My second interview was a lunch interview. We walked over to a building that had a cafe—Good food, but nothing to compete with Facebook’s. After lunch, we came back to sketch an algorithm: Print the numbers 1..n^2 in a spiral, with 1 in the center and going outward.
My third interview was a “soft skills” interview. We talked about passions, tools, programming languages, some past experiences and that sort of thing.
My fourth interview was mostly technical. After a few “soft” questions we talked about an efficient algorithm to find the common ancestor of two nodes in a binary search tree.
My fifth interview felt like I was meeting the End Boss. It was with the manager of the team—a guy who had more than twenty years of experience at Microsoft. The problem was to print the permutations of a C string. I’ve been doing all sorts of functional programming lately, so I sketched an immutable-string recursive version in Haskell, with the intention of translating to C afterward. This was a brutally bad idea, because 1) String manipulation is a pain in C and 2) Of course the way to do it in C takes advantage of mutability. So I started off in a completely-wrong mindset.
One lesson across the interviews: Say what you want about language-independent interview questions, these guys wanted C.
I returned to Building 111, chatted a bit with the recruiter to debrief the day, and went back to the hotel.
I was happy that they didn’t waste any time telling me “pitching” Microsoft. At least one other large company treated me like I lived in a cave and felt it necessary to go over the breadth and depth of their businesses. Microsoft clearly respected my intelligence enough to know that I know about them. Also, thankfully there was no hint at any point of their brutally-condescending “Hey Genius” recruiting marketing materials. That was a relief.
For dinner I went to Flo in Bellevue for (phenomenal) sushi. I met a friend-of-a-friend there… a guy my age who has been at Microsoft for a couple years. It’s very refreshing to get an unbiased, straight-dope opinion from an insider about the good and bad. I can’t speak highly enough about chatting with someone like this in a casual setting. It made me feel much more informed and comfortable. Interviewers and recruiters seem to think it’s helpful not to talk about negatives, but since I know there must be negatives, instead it just leaves me feeling like I’m in for some nasty surprises. So hearing about some negatives counterintuitively lets me feel better about a place.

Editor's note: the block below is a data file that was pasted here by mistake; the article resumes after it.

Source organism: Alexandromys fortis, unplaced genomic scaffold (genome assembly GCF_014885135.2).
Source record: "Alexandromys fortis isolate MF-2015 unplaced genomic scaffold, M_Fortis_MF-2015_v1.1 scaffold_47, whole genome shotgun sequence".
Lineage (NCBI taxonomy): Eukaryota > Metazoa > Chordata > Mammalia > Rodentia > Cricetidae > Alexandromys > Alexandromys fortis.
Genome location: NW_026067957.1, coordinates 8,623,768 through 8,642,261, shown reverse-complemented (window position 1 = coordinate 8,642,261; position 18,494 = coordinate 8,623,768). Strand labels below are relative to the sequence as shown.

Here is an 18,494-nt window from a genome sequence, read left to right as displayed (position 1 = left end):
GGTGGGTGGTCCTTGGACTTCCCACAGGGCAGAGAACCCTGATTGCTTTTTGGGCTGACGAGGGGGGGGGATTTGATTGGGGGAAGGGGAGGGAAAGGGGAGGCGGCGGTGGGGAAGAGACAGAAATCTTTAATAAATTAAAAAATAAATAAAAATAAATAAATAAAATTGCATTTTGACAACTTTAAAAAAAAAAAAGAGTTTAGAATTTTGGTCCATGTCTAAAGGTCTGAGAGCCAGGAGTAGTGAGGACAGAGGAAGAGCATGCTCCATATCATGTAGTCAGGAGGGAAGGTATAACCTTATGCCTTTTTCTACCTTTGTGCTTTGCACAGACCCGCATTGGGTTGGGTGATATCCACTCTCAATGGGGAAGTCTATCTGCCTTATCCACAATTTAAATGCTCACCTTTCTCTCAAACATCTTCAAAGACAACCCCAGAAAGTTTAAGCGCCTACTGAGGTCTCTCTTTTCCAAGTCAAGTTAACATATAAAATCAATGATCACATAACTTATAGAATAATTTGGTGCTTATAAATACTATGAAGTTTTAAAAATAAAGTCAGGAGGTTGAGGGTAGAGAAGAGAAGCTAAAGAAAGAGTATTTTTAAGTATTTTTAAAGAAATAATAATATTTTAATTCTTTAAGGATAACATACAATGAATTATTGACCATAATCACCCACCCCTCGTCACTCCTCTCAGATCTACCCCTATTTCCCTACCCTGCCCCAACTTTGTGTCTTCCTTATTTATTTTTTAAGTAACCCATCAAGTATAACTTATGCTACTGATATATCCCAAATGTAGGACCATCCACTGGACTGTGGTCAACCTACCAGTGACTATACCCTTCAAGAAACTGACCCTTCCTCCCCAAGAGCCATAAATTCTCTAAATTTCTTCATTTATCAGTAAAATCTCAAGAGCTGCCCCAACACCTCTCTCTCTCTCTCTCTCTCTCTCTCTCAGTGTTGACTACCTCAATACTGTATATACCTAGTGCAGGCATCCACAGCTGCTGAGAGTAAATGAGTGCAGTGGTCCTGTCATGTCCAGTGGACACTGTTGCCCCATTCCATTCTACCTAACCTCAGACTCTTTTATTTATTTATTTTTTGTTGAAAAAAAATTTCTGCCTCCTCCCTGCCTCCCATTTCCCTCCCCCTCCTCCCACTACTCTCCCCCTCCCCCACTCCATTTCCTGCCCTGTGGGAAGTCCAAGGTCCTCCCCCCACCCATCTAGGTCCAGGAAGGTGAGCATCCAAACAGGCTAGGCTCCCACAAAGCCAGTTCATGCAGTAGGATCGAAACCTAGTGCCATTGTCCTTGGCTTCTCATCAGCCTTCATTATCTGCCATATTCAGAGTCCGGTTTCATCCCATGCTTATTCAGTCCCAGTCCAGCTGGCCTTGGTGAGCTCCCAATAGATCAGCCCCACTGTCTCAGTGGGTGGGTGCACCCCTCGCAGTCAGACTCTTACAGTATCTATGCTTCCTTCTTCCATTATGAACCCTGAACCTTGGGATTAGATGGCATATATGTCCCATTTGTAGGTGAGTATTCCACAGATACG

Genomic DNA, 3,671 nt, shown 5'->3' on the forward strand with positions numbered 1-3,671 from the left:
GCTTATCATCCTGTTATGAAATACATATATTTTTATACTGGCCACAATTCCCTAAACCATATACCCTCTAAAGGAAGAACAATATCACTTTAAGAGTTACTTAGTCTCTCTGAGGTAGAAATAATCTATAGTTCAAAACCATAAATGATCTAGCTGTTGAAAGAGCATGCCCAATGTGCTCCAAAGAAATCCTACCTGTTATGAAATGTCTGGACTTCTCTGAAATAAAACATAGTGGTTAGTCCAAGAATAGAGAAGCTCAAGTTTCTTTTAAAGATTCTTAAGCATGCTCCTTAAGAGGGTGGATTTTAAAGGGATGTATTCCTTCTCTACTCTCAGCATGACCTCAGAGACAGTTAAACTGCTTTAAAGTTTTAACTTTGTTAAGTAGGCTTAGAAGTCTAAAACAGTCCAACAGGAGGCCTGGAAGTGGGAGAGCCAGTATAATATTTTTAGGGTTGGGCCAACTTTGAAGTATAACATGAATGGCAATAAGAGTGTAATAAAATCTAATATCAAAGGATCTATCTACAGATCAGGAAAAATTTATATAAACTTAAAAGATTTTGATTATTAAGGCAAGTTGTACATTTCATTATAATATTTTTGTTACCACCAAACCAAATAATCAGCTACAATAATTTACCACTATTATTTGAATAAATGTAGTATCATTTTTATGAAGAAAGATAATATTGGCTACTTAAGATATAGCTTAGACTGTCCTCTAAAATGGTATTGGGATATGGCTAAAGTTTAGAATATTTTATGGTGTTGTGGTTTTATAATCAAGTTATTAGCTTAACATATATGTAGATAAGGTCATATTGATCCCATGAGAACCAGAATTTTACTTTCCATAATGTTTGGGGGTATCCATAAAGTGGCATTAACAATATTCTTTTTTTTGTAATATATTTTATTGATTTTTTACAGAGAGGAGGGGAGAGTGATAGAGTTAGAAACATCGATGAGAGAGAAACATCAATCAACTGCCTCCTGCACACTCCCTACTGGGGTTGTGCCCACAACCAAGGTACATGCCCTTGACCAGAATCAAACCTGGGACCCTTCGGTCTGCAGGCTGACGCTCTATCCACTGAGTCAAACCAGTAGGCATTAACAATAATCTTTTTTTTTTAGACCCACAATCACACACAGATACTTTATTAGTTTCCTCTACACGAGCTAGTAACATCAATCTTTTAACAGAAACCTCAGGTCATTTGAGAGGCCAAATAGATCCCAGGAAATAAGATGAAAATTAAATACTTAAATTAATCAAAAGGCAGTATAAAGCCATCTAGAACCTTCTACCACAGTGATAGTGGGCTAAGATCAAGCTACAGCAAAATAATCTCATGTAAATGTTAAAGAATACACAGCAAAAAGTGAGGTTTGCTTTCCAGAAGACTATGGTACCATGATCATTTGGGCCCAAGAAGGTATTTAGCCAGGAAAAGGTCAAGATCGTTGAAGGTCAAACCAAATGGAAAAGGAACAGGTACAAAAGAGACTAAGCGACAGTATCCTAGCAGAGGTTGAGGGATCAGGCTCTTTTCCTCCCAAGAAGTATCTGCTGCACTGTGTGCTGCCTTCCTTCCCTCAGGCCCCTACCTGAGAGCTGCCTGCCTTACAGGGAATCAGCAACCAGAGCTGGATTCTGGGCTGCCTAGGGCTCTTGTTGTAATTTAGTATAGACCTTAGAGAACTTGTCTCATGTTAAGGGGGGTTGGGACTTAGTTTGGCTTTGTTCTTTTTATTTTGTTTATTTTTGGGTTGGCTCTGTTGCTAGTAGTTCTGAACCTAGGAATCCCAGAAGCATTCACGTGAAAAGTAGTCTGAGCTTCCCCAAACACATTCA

Day Three: Explorations Part Two
Another day of exploration, this time with planning:
- Washington Park Arboretum, Japanese Tea Garden. The gardens were closed for the winter, unfortunately.
- Seattle Public Library. Colossal, gorgeous library, well worth a short visit.
- My first Mocha Diablo: Coffee with cayenne—a warming, delicious idea.
- Argosy cruise. Some fun facts:
- Seattle gets less rain volume than most other coastal cities, but it’s spread out over nine months of overcast, drizzly days.
- Seattle has one boat per ten residents.
- “Seattle” is the name of the Native chief who helped the settlers figure out where to build the port city.
- The giant orange cranes in the harbor can load or unload one 150-ton shipping container every sixty to ninety seconds.
- Wandering around the ritzy Queen Anne neighbourhood and stellar views from Kerry park. Had a Mocha Sevilla: Coffee with chocolate and orange rinds.
Lesson: Toronto’s coffee is easily as good as Seattle’s.
I went back to the airport in the evening, hopped to Vancouver and then took the red-eye back to Toronto. Lesson learned: No more red-eyes. I couldn’t sleep a wink, and made up for it with a 14-hour sleep last night.
All in all it was a good trip. I was impressed at every turn with Microsoft’s environment, professionalism and friendliness. I have to give it to them, they’re good at this stuff.